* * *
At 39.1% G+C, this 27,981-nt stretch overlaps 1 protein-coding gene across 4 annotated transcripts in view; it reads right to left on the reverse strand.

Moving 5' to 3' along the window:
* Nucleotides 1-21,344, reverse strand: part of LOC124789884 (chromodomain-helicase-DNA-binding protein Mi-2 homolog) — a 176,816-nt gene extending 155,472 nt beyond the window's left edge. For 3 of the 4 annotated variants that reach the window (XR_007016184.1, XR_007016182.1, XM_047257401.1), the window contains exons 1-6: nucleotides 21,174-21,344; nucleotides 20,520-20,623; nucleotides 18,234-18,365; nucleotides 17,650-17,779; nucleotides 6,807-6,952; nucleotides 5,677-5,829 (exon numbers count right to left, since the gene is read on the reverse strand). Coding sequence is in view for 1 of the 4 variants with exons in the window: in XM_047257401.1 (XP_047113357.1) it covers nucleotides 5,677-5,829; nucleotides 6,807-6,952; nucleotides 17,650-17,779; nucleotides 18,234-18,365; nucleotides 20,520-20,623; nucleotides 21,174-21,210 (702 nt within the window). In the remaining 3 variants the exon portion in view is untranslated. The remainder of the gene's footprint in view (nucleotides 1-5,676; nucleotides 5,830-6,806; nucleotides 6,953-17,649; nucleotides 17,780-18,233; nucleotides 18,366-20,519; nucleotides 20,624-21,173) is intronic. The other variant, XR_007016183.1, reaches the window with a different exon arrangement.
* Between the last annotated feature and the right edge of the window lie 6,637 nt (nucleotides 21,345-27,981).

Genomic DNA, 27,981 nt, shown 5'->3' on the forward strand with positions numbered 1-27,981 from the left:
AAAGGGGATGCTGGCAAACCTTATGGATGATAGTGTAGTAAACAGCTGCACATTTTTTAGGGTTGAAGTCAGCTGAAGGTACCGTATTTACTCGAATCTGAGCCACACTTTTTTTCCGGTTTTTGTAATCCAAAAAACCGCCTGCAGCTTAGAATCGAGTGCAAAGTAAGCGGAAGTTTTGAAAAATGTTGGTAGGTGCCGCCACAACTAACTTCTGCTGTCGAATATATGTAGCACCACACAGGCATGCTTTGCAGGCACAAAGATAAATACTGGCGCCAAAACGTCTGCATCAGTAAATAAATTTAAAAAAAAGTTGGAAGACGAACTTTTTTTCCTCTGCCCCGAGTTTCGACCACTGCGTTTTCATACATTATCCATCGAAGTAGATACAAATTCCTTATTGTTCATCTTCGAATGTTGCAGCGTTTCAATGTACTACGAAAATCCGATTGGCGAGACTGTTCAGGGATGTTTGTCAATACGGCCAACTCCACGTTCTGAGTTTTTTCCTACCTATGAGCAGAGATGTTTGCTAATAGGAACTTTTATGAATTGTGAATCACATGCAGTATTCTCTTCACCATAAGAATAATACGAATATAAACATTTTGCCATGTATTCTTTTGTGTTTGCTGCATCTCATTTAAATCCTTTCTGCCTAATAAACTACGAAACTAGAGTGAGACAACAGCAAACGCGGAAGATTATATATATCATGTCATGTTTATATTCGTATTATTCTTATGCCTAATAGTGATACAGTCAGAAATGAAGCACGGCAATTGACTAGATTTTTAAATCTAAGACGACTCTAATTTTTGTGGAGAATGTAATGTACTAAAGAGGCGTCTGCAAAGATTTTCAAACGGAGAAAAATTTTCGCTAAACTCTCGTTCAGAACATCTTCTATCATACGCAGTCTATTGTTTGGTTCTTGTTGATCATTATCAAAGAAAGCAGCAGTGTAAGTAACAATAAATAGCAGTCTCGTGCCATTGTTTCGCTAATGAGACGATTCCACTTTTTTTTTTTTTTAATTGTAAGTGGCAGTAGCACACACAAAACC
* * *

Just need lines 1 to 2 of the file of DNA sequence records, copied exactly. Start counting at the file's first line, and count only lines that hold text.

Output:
At 39.1% G+C, this 27,981-nt stretch overlaps 1 protein-coding gene across 4 annotated transcripts in view; it reads right to left on the reverse strand.

Moving 5' to 3' along the window: